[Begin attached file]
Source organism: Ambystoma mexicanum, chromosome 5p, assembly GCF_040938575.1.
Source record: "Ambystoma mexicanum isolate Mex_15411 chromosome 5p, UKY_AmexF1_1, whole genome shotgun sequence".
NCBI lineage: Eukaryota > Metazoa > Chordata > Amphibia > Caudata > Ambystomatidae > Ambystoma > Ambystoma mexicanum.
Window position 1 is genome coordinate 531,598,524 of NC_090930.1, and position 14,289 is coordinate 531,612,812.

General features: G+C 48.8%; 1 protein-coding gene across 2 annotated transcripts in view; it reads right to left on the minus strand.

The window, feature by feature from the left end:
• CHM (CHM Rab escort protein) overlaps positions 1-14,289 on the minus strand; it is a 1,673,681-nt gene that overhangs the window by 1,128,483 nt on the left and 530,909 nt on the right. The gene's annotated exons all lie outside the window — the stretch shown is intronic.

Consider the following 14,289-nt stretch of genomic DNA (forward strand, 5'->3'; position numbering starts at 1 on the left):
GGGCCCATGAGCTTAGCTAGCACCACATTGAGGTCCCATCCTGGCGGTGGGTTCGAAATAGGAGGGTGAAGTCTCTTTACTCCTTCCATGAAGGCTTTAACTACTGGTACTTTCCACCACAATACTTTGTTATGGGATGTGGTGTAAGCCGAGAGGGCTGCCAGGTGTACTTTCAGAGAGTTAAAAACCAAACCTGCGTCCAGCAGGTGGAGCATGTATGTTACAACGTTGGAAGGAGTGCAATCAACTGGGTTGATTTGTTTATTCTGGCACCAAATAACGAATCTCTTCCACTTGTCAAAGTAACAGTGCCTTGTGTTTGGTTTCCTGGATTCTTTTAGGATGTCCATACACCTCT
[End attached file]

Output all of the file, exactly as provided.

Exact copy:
Source organism: Ambystoma mexicanum, chromosome 5p, assembly GCF_040938575.1.
Source record: "Ambystoma mexicanum isolate Mex_15411 chromosome 5p, UKY_AmexF1_1, whole genome shotgun sequence".
NCBI lineage: Eukaryota > Metazoa > Chordata > Amphibia > Caudata > Ambystomatidae > Ambystoma > Ambystoma mexicanum.
Window position 1 is genome coordinate 531,598,524 of NC_090930.1, and position 14,289 is coordinate 531,612,812.

General features: G+C 48.8%; 1 protein-coding gene across 2 annotated transcripts in view; it reads right to left on the minus strand.

The window, feature by feature from the left end:
• CHM (CHM Rab escort protein) overlaps positions 1-14,289 on the minus strand; it is a 1,673,681-nt gene that overhangs the window by 1,128,483 nt on the left and 530,909 nt on the right. The gene's annotated exons all lie outside the window — the stretch shown is intronic.

Consider the following 14,289-nt stretch of genomic DNA (forward strand, 5'->3'; position numbering starts at 1 on the left):
GGGCCCATGAGCTTAGCTAGCACCACATTGAGGTCCCATCCTGGCGGTGGGTTCGAAATAGGAGGGTGAAGTCTCTTTACTCCTTCCATGAAGGCTTTAACTACTGGTACTTTCCACCACAATACTTTGTTATGGGATGTGGTGTAAGCCGAGAGGGCTGCCAGGTGTACTTTCAGAGAGTTAAAAACCAAACCTGCGTCCAGCAGGTGGAGCATGTATGTTACAACGTTGGAAGGAGTGCAATCAACTGGGTTGATTTGTTTATTCTGGCACCAAATAACGAATCTCTTCCACTTGTCAAAGTAACAGTGCCTTGTGTTTGGTTTCCTGGATTCTTTTAGGATGTCCATACACCTCT